Standard and Poor’s has slashed the credit rating of British engineering manufacturer Rolls-Royce to junk on Thursday evening.
The company cited the effects of the coronavirus pandemic on the manufacturing industry, with spillover effect for the already-struggling aviation sector.
“Actions to contain the pandemic, including government-imposed social distancing measures, travel restrictions, and stay-at-home orders, have suddenly and sharply reduced global demand for air travel,” stated S&P.
“We expect the company to materially underperform against our previous base case,” said the ratings agency, cutting the British company’s rating to BB from BBB-.
The company has clung to investment-grade rating with S&P for the past 20 years.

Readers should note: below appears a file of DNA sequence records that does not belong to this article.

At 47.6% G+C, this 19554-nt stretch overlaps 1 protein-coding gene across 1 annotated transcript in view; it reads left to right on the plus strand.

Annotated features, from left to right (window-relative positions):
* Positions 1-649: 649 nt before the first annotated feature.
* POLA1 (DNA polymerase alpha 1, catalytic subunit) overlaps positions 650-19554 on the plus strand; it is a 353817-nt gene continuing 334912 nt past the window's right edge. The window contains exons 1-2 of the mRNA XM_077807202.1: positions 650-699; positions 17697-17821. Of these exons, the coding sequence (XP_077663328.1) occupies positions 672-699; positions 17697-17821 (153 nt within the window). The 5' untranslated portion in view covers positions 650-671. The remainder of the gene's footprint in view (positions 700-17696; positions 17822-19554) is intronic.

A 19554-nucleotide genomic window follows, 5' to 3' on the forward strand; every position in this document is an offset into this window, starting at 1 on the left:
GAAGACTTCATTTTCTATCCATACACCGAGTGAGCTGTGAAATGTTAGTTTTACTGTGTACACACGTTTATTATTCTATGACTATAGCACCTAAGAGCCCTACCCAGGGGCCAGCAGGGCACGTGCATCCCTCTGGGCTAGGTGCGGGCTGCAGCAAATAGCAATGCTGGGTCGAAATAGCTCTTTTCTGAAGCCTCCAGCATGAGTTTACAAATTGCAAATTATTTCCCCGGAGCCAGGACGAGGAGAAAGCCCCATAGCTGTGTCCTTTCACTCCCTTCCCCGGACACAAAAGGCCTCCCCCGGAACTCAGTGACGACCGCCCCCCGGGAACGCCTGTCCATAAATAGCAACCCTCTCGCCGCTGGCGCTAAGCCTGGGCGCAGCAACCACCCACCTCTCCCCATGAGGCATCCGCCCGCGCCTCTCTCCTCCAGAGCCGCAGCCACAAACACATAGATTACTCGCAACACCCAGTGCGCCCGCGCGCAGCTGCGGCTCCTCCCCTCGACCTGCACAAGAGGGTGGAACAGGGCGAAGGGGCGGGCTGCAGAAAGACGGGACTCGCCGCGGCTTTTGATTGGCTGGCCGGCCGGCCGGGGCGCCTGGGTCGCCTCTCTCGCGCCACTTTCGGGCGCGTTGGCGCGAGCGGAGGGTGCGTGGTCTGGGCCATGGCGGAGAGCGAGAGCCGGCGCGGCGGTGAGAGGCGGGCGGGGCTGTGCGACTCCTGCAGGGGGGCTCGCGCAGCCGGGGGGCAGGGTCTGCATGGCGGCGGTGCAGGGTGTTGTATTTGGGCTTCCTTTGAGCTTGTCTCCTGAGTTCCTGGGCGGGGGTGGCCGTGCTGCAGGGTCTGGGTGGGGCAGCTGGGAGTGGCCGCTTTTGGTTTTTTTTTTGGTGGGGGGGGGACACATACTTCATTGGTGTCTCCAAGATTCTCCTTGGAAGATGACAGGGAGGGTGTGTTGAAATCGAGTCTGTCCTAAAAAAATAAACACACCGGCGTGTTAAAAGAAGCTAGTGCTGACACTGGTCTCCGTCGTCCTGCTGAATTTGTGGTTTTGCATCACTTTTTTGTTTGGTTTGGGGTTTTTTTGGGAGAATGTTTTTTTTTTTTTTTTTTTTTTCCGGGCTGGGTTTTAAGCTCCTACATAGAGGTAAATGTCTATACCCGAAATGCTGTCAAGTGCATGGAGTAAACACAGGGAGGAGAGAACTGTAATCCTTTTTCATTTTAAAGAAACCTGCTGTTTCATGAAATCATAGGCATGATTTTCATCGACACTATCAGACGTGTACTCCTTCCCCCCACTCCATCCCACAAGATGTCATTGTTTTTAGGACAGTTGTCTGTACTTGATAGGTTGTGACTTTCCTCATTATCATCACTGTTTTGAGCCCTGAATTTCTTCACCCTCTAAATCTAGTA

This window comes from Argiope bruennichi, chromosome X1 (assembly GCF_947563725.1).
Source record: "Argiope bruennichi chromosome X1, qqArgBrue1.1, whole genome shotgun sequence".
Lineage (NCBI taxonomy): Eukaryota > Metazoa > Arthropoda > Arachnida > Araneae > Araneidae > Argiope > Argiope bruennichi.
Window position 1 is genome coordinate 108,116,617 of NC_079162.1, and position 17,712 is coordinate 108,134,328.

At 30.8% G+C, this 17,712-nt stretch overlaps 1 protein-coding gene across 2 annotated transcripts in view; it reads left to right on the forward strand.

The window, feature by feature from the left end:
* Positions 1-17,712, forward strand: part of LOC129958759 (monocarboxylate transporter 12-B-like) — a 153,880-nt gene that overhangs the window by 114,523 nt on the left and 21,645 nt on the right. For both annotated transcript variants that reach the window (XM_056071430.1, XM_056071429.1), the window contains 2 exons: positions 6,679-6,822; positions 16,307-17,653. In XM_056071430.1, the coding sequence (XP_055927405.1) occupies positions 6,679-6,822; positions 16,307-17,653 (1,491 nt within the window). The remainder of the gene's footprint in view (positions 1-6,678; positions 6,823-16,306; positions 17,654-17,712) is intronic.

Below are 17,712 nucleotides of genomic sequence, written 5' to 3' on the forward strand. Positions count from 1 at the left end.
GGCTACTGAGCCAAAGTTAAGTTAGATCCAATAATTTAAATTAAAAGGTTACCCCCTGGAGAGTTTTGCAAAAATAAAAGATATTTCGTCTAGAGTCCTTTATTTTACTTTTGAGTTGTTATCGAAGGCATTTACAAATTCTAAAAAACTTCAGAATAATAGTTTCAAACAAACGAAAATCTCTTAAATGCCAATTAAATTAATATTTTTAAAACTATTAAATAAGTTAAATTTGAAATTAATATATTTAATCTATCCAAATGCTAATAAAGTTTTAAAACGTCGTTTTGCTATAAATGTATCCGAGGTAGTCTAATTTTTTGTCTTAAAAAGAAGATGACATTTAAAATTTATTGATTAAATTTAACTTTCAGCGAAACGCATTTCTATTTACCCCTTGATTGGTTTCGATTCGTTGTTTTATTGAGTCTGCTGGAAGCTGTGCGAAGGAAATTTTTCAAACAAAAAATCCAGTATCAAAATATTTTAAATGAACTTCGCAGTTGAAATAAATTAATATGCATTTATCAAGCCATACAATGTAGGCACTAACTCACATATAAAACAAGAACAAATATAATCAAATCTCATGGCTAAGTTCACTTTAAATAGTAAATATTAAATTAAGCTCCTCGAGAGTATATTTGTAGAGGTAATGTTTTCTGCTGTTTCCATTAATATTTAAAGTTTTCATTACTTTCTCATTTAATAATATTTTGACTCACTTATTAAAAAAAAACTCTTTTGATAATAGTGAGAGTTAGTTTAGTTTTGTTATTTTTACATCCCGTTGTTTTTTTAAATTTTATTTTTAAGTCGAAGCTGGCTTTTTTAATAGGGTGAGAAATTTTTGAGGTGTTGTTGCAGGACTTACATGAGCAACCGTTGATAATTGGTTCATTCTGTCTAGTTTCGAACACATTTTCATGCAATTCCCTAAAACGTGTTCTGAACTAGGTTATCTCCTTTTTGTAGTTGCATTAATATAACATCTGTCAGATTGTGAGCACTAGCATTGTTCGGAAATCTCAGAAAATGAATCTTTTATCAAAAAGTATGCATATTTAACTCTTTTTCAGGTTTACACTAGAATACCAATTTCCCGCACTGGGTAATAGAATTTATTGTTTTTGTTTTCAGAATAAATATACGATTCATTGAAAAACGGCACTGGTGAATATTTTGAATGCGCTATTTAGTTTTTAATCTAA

Other “Big Three” agencies have been more forgiving towards the firm. Moody’s ranks the manufacturer at Baa3 (one grade above non-investment quality), while Fitch has the company on BBB+ (two above non-investment).
Rolls-Royce hit back at the S&P announcement, pointing to moves it has made to shore up liquidity and cut operating costs.
“While it is disappointing to lose our investment grade rating with S&P, none of our borrowing facilities contain covenants or credit rating triggers that demand early repayment nor do any of our contracts with airlines,” said a spokesman for Rolls-Royce.
Last week, Rolls-Royce announced plans to cut back on costs by axing some 9,000 jobs. The company warned that the cuts would impact its Derby operations hub, as well as its broader UK network.